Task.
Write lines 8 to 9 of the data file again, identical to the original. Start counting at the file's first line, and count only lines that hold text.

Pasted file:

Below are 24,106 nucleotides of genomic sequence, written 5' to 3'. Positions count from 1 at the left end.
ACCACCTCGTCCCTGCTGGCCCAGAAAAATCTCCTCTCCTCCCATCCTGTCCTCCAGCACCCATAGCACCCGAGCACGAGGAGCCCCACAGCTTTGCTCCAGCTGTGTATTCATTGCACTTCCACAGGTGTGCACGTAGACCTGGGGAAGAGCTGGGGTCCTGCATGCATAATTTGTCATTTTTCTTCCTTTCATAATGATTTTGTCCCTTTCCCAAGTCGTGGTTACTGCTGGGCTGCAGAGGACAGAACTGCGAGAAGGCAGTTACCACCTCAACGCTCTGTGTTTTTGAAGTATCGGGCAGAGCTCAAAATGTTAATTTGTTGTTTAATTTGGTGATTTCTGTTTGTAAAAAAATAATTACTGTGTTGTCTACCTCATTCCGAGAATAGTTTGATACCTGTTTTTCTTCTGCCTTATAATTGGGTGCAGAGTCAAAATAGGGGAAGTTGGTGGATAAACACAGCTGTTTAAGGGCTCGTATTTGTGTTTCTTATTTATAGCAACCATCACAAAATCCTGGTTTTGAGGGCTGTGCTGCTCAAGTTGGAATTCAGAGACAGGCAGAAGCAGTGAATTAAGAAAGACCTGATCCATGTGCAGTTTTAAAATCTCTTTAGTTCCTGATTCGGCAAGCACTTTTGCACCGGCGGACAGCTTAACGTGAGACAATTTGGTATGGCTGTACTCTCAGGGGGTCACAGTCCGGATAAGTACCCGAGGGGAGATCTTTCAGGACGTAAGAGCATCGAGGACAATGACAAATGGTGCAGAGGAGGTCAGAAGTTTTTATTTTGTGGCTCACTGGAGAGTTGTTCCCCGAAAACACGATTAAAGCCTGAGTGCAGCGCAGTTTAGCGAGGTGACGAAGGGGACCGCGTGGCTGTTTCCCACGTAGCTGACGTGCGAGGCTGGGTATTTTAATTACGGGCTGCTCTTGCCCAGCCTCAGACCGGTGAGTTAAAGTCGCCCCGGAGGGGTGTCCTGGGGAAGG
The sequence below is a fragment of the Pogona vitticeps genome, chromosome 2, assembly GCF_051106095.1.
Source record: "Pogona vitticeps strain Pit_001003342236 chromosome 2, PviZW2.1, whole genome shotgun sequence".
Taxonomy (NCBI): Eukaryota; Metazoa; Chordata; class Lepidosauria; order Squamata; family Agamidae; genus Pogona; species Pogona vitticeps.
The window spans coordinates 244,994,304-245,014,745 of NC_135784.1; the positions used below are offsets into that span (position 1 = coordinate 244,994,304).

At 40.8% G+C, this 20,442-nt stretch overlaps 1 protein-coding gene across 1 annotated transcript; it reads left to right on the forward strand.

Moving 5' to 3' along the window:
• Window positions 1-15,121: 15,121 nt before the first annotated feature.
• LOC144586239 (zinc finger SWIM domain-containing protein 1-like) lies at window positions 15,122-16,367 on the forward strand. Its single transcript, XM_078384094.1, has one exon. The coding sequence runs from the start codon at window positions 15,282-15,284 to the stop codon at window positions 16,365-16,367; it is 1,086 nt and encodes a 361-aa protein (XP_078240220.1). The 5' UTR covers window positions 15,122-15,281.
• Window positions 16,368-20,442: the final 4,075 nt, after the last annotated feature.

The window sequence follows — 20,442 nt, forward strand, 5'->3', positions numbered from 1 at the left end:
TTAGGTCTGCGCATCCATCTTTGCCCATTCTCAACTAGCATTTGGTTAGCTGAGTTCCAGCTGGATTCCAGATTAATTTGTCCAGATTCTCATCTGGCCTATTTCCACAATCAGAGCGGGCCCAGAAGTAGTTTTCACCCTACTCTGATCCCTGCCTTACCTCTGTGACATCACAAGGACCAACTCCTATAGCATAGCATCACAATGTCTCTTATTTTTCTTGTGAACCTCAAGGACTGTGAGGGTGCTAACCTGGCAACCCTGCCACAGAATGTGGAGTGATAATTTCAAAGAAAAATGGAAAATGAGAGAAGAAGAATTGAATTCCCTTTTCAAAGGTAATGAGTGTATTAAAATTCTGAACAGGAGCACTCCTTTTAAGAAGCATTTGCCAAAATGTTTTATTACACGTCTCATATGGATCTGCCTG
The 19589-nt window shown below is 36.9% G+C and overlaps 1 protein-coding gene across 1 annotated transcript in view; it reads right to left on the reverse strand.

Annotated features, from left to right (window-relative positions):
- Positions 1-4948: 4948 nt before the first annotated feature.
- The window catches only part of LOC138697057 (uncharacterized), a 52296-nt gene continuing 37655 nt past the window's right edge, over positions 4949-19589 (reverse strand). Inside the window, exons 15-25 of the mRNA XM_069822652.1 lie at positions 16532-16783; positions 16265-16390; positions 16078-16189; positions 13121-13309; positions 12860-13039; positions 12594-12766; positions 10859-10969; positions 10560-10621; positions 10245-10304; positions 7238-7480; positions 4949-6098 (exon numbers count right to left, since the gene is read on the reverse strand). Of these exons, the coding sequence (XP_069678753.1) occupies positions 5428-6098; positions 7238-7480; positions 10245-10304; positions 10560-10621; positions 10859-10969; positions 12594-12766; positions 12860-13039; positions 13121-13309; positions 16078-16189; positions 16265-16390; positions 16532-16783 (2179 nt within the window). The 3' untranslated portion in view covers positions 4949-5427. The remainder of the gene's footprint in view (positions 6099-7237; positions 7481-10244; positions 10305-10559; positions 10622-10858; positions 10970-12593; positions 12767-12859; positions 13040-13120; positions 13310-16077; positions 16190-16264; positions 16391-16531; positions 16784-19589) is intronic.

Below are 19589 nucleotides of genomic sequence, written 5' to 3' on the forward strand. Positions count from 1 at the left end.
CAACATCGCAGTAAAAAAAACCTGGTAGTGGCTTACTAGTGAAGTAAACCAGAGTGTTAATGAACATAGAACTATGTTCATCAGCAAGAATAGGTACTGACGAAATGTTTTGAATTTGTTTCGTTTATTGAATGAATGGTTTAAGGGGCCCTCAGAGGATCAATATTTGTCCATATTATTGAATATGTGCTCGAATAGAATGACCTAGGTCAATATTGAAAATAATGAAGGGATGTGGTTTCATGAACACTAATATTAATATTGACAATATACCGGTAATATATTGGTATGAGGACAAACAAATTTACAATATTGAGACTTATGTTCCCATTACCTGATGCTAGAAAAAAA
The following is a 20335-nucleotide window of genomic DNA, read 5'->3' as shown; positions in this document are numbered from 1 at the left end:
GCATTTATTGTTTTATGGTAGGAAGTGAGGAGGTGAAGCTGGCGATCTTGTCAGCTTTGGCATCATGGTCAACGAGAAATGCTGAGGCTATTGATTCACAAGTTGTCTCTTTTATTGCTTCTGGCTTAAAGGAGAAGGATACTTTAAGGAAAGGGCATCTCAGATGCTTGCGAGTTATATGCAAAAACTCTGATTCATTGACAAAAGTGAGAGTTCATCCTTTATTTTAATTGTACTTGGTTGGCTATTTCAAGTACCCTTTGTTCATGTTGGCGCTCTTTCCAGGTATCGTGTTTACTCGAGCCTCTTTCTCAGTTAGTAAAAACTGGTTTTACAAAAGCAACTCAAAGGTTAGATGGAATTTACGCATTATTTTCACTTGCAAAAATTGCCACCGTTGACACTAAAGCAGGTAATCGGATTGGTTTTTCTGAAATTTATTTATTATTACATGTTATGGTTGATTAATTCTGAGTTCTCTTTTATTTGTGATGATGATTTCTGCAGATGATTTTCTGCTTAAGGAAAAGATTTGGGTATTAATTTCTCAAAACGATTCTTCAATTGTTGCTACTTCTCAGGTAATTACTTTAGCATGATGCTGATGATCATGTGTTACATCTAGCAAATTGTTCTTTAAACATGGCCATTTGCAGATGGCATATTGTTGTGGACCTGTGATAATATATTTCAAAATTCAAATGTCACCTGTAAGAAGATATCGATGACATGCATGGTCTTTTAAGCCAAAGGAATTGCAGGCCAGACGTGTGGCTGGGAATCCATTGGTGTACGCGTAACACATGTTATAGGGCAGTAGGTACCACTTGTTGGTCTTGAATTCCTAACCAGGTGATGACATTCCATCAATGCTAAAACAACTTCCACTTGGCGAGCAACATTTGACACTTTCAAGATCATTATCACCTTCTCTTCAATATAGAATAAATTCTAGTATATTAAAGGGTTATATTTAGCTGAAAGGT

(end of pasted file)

Moving 5' to 3' along the window:
• Window positions 1-15,121: 15,121 nt before the first annotated feature.